I SOMEHOW LOST
BY LATE SUMMER of her first year as secretary of state, Madeleine Albright could no longer put off a direct encounter with the longest-running and most intractable issue on the U.S. foreign policy agenda, the standoff between Israel and its Arab neighbors. Her first trip to the Middle East as secretary that September merits examination at some length because it provided one of the first tests of her ability to function in a situation the United States did not control and the outcome of which was unpredictable. The way the trip was organized and the way her message was delivered offered a prototype of her technique.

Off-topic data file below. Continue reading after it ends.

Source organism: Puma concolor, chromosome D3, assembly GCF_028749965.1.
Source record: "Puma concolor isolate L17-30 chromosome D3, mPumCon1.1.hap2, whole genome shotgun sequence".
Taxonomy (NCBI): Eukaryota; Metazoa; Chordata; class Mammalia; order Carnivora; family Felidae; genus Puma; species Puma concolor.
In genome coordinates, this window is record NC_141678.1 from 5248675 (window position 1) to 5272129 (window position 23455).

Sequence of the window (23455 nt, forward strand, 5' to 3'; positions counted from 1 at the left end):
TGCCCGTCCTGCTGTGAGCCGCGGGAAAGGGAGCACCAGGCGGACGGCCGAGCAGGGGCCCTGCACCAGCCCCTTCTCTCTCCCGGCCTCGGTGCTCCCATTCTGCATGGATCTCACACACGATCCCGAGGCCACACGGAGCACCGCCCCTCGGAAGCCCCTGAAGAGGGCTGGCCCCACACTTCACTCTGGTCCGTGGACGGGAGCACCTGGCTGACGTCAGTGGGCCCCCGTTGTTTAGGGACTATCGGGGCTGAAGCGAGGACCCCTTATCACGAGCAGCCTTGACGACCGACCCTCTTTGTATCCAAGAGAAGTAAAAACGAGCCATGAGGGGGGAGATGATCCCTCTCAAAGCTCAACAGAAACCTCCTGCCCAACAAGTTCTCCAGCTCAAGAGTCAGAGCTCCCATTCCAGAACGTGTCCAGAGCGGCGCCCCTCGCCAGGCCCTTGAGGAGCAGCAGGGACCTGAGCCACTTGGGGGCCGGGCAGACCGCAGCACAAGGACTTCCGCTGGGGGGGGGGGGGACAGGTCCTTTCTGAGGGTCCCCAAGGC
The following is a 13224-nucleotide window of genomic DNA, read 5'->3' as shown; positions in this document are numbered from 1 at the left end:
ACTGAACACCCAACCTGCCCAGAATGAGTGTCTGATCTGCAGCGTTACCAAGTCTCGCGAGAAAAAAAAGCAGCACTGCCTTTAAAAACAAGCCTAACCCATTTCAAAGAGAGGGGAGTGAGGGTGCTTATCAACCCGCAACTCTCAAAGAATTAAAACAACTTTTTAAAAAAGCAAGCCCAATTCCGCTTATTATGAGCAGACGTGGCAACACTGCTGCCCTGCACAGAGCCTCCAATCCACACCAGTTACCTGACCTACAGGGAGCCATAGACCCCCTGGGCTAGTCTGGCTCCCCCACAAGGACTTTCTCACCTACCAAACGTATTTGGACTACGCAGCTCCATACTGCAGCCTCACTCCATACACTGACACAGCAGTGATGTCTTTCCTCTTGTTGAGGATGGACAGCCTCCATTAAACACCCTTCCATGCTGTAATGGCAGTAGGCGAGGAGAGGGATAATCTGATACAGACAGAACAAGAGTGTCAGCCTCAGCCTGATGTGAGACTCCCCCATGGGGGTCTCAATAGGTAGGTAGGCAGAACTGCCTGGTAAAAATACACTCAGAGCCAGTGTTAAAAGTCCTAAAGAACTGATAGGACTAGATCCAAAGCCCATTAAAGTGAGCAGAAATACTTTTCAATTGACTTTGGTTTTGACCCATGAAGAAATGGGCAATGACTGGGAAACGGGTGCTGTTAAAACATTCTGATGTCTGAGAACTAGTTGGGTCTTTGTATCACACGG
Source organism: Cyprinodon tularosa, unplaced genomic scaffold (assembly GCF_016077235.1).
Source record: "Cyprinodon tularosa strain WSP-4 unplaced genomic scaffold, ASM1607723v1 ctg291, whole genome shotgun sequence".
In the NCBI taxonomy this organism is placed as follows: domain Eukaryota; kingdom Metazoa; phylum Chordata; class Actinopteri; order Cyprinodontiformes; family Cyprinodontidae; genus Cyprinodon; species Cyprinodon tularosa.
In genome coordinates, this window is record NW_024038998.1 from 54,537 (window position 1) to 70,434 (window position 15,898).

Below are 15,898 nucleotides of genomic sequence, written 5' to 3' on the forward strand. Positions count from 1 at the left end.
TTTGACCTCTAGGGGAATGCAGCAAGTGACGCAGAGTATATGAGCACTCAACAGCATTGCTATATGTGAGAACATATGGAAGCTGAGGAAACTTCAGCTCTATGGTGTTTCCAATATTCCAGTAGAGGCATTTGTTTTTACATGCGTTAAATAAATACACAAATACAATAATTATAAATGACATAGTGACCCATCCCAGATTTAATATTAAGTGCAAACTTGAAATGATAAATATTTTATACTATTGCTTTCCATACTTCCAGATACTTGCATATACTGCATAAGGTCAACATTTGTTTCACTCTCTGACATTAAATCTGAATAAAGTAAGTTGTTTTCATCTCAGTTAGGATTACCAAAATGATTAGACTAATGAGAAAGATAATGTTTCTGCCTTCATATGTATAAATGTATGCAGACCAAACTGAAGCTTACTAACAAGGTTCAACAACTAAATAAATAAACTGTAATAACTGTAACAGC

In Clinton's first term, it seemed possible that the regional peace agreement Washington had been seeking since the 1973 war might finally be achievable. Jordan signed a peace treaty with Israel, joining Egypt as the only Arab countries to come to terms with the Jewish state. Israel and the Palestinians reached an agreement in principle in secret talks in Oslo, and even Syria said it was willing to make peace, entering negotiations on the basis of the land-for-peace formula that had underlain Middle East policy for three decades.
Israel and the Palestinians had crossed the previously unbreachable psychological border of mutual recognition, but crucial details of their future as neighbors remained to be settled. As projected in the Oslo agreements and envisioned by Washington, the road to full peace entailed a series of political, military, and economic steps designed to increase contact, promote understanding, and develop